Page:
An increasing number of consumer goods companies are engaging in efforts to make planning cycles much shorter. But this ambitious undertaking comes with a great many challenges, obliging companies to redefine their planning cycles as well as the systems they use.
At the beginning of the COVID-19 crisis, we all saw how it took the industry nearly two weeks to replenish grocery store shelves with products such as toilet paper, pasta and canned tomatoes, which had been the subject of customer stockpiling. The delay wasn’t by chance. These products have an average 10-day lead time, of which a significant part is due to the planning cycle running over a full week.
The good news is that CPG leaders are investing to dramatically shorten lead times, putting in place new production equipment to allow quicker changeovers and make production schedules more dynamic. This also paves the way for a much more responsive supply process.
The ambition is to move from a weekly to a daily supply planning cycle and, in some cases, even to one cycle per shop floor shift. This is a major change, leading companies to reorganize their planning organizations completely. We are seeing CPG leaders dissolve their local planning teams in favor of centralized planning service centers, put in place to devise and optimize production schedules and distribution and deployment plans over multiple manufacturing sites in different parts of the world.
The new reality provides the perfect opportunity to align and further strengthen planning practices. However, it also means that planning systems have to be much more tightly integrated. Historically, consumer goods companies have used a whole range of best-of-breed solutions to plan ordering, production and distribution. While this can work in weekly cycles, it becomes almost impossible when you have a new schedule every day or for each shift.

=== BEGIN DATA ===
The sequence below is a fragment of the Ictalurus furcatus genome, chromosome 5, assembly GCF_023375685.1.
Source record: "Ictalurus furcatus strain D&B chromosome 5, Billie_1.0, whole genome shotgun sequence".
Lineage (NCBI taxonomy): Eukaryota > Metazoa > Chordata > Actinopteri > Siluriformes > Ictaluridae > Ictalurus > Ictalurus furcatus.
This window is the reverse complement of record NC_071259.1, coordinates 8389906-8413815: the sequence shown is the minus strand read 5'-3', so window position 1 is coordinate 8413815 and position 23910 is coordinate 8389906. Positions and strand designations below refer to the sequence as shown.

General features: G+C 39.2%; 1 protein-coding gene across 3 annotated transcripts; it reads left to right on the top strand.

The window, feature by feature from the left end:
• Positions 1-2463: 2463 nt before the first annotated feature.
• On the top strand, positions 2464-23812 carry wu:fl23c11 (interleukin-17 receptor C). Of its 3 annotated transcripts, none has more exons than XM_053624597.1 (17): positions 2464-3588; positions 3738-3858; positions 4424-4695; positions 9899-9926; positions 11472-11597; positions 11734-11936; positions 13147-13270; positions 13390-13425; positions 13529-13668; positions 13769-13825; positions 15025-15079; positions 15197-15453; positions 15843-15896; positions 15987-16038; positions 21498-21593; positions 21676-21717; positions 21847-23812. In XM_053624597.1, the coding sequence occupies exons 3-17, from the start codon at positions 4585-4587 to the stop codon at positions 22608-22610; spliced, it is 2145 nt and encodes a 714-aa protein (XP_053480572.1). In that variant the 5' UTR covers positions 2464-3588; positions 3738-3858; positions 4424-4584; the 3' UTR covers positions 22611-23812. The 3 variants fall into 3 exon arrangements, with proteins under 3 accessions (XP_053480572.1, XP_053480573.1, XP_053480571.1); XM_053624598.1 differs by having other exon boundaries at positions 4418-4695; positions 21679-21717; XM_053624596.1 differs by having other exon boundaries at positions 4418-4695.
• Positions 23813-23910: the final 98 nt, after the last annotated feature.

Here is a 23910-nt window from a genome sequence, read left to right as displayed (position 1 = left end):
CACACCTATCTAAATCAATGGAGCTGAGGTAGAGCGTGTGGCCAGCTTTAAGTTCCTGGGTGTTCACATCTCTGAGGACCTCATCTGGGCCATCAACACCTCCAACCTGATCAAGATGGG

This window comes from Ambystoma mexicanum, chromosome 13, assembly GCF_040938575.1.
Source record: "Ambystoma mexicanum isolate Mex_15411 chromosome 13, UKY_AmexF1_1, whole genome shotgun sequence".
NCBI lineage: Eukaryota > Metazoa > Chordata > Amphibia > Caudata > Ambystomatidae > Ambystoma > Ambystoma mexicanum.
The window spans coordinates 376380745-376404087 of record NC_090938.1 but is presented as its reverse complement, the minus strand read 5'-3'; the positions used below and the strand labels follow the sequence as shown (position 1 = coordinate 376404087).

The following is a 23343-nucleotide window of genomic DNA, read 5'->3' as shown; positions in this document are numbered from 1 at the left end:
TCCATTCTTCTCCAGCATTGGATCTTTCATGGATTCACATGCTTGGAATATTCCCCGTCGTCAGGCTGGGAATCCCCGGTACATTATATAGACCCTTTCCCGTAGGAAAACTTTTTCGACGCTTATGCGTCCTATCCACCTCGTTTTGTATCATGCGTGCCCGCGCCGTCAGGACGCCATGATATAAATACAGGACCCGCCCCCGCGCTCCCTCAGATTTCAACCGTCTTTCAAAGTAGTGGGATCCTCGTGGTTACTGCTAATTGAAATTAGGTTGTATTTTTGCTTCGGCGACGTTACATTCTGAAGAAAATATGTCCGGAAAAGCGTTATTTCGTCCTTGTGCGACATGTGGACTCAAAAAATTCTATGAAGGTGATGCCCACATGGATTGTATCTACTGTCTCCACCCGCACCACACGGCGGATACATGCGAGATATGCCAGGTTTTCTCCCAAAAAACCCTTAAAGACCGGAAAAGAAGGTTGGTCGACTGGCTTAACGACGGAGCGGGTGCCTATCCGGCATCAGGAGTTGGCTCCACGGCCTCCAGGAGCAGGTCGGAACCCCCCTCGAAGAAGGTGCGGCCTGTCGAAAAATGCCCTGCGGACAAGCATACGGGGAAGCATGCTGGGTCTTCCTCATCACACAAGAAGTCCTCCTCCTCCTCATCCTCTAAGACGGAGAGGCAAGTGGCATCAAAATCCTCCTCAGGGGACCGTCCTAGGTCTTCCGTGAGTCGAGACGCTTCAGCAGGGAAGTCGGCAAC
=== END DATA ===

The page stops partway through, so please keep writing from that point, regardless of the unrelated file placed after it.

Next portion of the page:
As the distribution plan is created, production constraints should be apparent in real time, and smart solvers should be in place to rapidly balance these constraints. There’s simply no time to align different planners across the value chain, and no money to be wasted on suboptimal plans.
CPG leaders understand this. They put in place one single fully integrated planning solution and one comprehensive planning process, with how-to knowledge relating to specific shop floors integrated within this unified solution.
Planners are being trained to understand the operational strategies in use in each plant they serve. And solver techniques are being integrated and configured to make sure that plans are optimized from a company-wide and value stream perspective, eliminating any subjective bias.
We should be aware, however, that pulling planners away from manufacturing units could have its downside too. One concern is that the plan must always be in tune with what happens on the shop floor. We are seeing efforts to strengthen lines of communication between planning hub and plant so that valuable experience from the plants is captured. Agreements define how trade-offs should be made when there are conflicting priorities, and daily video conferences review any deviation.
Want to learn how CPG companies manage to make their planning cycle shorter? Get in touch.
With 15 years at OMP, Dirk currently works on business development and customer implementation in the life sciences and consumer goods industries, focusing on helping to achieve healthy communities and meeting the needs and aspirations of consumers.